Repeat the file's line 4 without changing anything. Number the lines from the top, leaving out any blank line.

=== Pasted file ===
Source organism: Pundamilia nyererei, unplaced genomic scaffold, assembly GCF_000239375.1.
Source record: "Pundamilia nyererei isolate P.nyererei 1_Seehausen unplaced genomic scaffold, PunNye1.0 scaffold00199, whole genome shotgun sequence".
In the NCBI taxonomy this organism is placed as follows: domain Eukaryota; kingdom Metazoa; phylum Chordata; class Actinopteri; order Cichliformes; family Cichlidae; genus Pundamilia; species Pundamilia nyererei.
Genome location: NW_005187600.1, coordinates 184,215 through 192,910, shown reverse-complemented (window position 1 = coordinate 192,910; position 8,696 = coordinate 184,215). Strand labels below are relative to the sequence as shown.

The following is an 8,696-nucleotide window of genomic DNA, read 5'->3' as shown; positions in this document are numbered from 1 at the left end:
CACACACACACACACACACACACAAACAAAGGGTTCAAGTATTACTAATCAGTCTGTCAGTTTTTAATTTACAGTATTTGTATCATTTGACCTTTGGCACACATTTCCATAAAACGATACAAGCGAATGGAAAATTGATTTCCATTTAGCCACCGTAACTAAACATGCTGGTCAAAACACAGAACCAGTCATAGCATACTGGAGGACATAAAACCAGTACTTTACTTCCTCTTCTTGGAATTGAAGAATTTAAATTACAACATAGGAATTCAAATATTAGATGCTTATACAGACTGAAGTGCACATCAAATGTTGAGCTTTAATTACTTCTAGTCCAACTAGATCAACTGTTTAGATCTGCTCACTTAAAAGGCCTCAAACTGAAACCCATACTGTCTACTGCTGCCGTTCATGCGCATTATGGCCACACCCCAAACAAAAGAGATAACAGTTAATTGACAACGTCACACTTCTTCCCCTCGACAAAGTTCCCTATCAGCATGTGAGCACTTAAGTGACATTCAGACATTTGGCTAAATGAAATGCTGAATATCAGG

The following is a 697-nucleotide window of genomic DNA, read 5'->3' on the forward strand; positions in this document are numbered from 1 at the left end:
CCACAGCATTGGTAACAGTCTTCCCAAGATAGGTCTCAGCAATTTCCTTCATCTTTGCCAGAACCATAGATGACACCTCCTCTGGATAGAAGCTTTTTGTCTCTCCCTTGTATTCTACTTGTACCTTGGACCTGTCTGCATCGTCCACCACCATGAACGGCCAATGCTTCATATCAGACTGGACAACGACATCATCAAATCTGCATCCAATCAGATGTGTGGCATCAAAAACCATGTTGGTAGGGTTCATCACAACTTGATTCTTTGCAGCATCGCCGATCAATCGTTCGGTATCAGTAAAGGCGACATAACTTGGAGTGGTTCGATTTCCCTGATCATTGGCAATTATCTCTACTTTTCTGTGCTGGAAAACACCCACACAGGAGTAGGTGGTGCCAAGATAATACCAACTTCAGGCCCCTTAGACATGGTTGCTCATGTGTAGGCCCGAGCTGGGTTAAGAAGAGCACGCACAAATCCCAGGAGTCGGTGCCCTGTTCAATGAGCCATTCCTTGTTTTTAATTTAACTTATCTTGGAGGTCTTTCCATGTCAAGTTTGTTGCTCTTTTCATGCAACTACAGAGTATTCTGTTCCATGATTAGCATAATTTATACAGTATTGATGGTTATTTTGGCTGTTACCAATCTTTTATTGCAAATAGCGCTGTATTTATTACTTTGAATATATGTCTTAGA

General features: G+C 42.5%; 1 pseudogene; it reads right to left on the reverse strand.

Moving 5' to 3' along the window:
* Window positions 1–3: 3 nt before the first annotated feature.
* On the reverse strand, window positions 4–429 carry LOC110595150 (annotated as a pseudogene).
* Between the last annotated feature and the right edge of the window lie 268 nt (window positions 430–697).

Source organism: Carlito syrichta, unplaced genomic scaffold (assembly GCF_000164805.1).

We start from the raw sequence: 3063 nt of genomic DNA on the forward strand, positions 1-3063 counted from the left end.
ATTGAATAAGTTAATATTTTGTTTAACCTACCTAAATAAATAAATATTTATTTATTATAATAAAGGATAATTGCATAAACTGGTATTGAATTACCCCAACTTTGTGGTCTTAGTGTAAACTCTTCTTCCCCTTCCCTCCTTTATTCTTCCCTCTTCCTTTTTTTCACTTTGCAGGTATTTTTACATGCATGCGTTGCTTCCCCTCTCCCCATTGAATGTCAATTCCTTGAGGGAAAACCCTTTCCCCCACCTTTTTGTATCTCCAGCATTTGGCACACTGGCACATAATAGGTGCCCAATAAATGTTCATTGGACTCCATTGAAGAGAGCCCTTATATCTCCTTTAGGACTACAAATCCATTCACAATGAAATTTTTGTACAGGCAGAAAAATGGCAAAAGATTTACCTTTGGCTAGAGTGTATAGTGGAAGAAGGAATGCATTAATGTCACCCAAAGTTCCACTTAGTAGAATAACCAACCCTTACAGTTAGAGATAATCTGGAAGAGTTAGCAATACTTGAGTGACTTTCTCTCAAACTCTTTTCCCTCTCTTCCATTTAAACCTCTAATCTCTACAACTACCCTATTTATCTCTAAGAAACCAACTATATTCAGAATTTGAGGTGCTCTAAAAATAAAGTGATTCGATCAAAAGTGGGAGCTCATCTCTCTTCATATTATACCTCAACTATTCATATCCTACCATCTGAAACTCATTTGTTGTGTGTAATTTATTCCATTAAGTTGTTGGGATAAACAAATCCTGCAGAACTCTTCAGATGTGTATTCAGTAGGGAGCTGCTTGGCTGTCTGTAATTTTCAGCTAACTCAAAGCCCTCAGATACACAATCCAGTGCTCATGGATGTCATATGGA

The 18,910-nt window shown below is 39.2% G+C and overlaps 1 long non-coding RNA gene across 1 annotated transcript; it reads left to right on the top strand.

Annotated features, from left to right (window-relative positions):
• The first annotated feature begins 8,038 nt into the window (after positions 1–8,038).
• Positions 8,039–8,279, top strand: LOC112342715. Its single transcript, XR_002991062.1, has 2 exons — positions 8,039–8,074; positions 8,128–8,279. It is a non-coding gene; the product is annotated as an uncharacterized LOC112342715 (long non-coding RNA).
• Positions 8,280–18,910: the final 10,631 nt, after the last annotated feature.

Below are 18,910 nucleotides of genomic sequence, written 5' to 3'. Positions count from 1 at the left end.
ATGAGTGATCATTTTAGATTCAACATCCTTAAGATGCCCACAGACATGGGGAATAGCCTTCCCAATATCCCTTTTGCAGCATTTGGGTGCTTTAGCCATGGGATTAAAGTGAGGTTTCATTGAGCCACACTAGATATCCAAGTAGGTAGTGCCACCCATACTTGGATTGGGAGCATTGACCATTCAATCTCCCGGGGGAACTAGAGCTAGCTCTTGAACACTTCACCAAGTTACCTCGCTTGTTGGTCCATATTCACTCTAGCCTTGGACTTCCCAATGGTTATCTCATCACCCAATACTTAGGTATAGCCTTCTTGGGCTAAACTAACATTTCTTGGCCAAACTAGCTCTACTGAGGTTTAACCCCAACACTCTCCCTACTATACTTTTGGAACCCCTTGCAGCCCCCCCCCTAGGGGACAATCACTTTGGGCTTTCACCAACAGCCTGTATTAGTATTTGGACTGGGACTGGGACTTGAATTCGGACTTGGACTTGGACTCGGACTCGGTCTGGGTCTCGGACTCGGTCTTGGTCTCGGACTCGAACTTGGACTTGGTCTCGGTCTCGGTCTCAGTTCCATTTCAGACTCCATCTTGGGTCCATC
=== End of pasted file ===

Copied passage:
Genome location: NW_005187600.1, coordinates 184,215 through 192,910, shown reverse-complemented (window position 1 = coordinate 192,910; position 8,696 = coordinate 184,215). Strand labels below are relative to the sequence as shown.